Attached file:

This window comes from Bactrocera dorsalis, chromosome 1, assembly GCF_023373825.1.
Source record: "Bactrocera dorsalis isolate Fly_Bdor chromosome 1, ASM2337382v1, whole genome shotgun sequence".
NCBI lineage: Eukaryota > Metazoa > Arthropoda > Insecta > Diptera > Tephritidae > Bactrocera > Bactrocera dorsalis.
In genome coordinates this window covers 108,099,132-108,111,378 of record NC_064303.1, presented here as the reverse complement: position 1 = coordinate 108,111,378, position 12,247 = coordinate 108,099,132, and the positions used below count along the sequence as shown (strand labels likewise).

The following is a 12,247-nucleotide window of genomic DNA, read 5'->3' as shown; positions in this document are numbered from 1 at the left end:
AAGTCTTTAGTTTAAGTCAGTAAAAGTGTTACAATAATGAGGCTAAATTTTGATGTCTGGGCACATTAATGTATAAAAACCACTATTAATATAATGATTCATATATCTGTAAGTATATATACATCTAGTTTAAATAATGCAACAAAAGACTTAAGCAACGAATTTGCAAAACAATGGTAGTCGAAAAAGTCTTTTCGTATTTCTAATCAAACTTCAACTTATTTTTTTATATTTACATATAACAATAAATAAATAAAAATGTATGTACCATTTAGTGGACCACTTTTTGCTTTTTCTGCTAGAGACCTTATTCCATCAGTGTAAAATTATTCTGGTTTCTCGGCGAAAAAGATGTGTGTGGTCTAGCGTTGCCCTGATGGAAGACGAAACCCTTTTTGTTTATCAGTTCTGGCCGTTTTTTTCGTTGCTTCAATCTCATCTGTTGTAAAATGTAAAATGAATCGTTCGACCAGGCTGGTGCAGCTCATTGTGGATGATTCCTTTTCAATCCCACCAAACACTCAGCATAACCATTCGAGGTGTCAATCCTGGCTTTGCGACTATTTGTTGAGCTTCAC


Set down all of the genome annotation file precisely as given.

This window comes from Bactrocera dorsalis, chromosome 1, assembly GCF_023373825.1.
Source record: "Bactrocera dorsalis isolate Fly_Bdor chromosome 1, ASM2337382v1, whole genome shotgun sequence".
NCBI lineage: Eukaryota > Metazoa > Arthropoda > Insecta > Diptera > Tephritidae > Bactrocera > Bactrocera dorsalis.
In genome coordinates this window covers 108,099,132-108,111,378 of record NC_064303.1, presented here as the reverse complement: position 1 = coordinate 108,111,378, position 12,247 = coordinate 108,099,132, and the positions used below count along the sequence as shown (strand labels likewise).

The following is a 12,247-nucleotide window of genomic DNA, read 5'->3' as shown; positions in this document are numbered from 1 at the left end:
AAGTCTTTAGTTTAAGTCAGTAAAAGTGTTACAATAATGAGGCTAAATTTTGATGTCTGGGCACATTAATGTATAAAAACCACTATTAATATAATGATTCATATATCTGTAAGTATATATACATCTAGTTTAAATAATGCAACAAAAGACTTAAGCAACGAATTTGCAAAACAATGGTAGTCGAAAAAGTCTTTTCGTATTTCTAATCAAACTTCAACTTATTTTTTTATATTTACATATAACAATAAATAAATAAAAATGTATGTACCATTTAGTGGACCACTTTTTGCTTTTTCTGCTAGAGACCTTATTCCATCAGTGTAAAATTATTCTGGTTTCTCGGCGAAAAAGATGTGTGTGGTCTAGCGTTGCCCTGATGGAAGACGAAACCCTTTTTGTTTATCAGTTCTGGCCGTTTTTTTCGTTGCTTCAATCTCATCTGTTGTAAAATGTAAAATGAATCGTTCGACCAGGCTGGTGCAGCTCATTGTGGATGATTCCTTTTCAATCCCACCAAACACTCAGCATAACCATTCGAGGTGTCAATCCTGGCTTTGCGACTATTTGTTGAGCTTCAC